Thank you, it's an honour for the Australian Government to host this Summit. Not only is this event unparalleled in Australia, it's yet another sign that our commitment to trade is central to our national economic plan to drive jobs and growth in Australia - backing in businesses to create jobs, invest and expand their operations at home and abroad.
ASEAN operates under the motto of one vision, one identity, one community — principles that have served ASEAN well, creating many opportunities across a myriad of fields, over many decades. In fact, some 50 years after ASEAN was established, economic opportunity is one of the driving forces bringing us here today.
It's an unprecedented opportunity for our region's most senior and influential business leaders to put forward recommendations to drive the ASEAN-Australia economic relationship forward.
We see ASEAN carrying real weight, equivalent to the world's fifth largest economy with the region's annual growth outpacing the global average. At the same time, Australia's economy continues to strengthen, bolstered by a year of record jobs growth and a buoyant sense of optimism from businesses and consumers.
It's a combination that bodes well.
The opportunities on both sides of the ledger are profound; opportunities for South East Asian businesses to invest in a strengthening Australian economy that continues to broaden its base and champion innovation and digitisation.
And equally, for Australian businesses to set their sights abroad and invest in a dynamic and burgeoning South East Asian economy, and continue to strengthen the already close ties between our nations and business communities.
Australia's strong economic management, a policy focus on innovation and an overall ease in doing business present many opportunities for ASEAN businesses.
The Australian economy has entered its 27th year of uninterrupted economic growth.
This impressive growth story has been maintained through the Asian Investment Crisis, through the bust of the Dot Com Bubble, through the Global Financial Crisis and, by far more significant for Australia, through the significant downturn from our own mining investment boom.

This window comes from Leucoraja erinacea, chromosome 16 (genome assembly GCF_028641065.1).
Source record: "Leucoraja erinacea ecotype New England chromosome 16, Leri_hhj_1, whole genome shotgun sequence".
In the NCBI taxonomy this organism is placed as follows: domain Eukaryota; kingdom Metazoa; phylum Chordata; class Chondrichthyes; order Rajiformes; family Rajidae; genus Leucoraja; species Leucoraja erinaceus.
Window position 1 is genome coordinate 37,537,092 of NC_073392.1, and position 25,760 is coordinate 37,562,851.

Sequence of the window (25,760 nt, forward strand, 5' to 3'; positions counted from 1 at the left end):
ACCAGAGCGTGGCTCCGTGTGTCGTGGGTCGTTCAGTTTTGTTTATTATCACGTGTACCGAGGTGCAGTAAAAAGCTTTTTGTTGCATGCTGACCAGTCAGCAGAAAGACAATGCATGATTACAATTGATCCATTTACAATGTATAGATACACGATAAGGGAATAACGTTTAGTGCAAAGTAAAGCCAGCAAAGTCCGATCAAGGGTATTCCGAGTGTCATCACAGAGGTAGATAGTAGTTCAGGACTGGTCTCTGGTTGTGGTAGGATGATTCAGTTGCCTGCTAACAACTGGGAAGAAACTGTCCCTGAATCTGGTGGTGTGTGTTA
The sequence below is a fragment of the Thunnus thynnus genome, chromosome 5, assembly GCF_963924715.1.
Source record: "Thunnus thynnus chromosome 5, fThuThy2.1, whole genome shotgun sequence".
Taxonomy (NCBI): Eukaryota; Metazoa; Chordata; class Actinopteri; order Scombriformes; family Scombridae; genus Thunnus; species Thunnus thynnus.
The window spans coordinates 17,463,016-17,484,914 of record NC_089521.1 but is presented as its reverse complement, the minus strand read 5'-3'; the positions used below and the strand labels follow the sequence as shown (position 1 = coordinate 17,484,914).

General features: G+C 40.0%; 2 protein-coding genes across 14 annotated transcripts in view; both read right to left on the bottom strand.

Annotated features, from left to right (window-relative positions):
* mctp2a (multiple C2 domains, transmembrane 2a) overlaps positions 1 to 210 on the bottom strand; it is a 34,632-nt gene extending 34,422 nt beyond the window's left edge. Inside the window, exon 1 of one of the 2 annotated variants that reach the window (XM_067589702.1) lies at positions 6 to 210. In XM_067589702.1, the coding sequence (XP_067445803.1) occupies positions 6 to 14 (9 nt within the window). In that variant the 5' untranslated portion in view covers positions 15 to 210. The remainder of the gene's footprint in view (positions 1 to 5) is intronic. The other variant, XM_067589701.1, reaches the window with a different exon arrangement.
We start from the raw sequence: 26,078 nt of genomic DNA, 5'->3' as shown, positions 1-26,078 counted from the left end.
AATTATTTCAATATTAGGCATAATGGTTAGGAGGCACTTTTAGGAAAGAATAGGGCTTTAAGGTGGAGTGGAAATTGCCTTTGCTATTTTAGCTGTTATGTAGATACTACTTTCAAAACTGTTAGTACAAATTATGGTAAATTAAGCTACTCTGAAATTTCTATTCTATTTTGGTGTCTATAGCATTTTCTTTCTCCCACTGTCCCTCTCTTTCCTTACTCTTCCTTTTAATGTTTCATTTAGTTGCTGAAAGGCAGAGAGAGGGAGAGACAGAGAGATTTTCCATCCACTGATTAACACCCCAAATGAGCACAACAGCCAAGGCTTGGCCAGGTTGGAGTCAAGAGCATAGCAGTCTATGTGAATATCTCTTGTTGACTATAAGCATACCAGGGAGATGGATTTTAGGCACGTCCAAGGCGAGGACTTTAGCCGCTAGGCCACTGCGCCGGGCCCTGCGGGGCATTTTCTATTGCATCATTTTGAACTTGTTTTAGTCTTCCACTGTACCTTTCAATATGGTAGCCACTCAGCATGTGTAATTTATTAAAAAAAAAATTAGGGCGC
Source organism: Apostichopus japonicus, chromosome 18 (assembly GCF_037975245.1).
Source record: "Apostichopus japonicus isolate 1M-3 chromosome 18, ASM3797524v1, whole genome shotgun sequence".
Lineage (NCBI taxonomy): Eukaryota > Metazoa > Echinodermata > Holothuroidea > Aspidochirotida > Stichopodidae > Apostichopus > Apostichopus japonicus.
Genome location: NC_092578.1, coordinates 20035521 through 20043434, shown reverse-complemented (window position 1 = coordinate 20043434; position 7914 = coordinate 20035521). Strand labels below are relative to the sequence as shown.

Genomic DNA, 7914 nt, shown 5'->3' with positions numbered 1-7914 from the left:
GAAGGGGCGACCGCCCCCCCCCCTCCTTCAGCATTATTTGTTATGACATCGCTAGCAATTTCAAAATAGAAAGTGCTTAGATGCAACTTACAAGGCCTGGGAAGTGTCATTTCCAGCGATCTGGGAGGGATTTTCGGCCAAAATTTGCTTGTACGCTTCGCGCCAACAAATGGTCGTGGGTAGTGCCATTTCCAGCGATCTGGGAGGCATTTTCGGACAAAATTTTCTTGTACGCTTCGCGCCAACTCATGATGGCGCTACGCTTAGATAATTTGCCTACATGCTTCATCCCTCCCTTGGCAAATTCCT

Growth has been our constant.
Through the unwinding of the mining investment boom, our economy has not only proven resilient, it has diversified.
Non-mining business investment has surged an estimated 12.4 per cent over the last year, as businesses - who are enjoying some of the best trading conditions in decades - grab a hold of new opportunities to grow and innovate.
This surge in business optimism and investment led to record jobs growth across Australia in 2017 - with over 400,000 new jobs created in the calendar year, including 300,000 full-time jobs.
And the trend is continuing in 2018 - jobs and growth.
This optimism in our economy is also widely shared by Australian households. In our national economic accounts for the December quarter, consumption rose strongly, recording the best fourth quarter result in seven years.
Momentum is certainly building within the Australian economy, which gives us great confidence for the year ahead.
Our delivery on jobs and growth, together with our fiscal discipline, has resulted in Australia maintaining its AAA credit rating with all three major ratings agencies - one of only 10 countries to achieve such.
As a nation, we boast a skilled workforce and world-class education and research institutions, as we continue to establish Australia as a regional hub for ASEAN students with more than 100,000 studying here in 2017.
Our economy also offers regulatory and policy certainty. In fact, we are ranked 14th overall on the ease of doing business. This is underpinned by strong institutional frameworks — a hallmark of our system.
On the policy front, the Turnbull Government is pursuing and encouraging growth and investment.
We have legislated small and medium business tax cuts for businesses with a turnover less than $50 million and we continue to pursue tax cuts for the remainder of our businesses - to ensure they are competitive in a world embracing lower corporate tax rates.
Like ASEAN, our economic policies are unashamedly pro growth as we seek to encourage businesses to invest, innovate and create jobs.
We welcome foreign investment and appreciate the role it plays in spring boarding us to higher rates of economic growth, employment and a higher standard of living.
By the same token, Australia has realised enormous benefits from pursuing economic openness and advocating for free and open markets.
We will continue down that path. We will pursue policies that benefit our country, and resist calls to implement policies that would close access to our economy.
ASEAN is collectively one of Australia's largest export markets, worth around $42 billion (or 11 per cent of Australia's total exports) in 2016-17. Over the last ten years, the value of two-way trade with ASEAN has grown by more than 40 per cent.
There are also opportunities for Australian businesses in ASEAN — real possibilities stemming from four factors dramatically transforming the region's place in the world.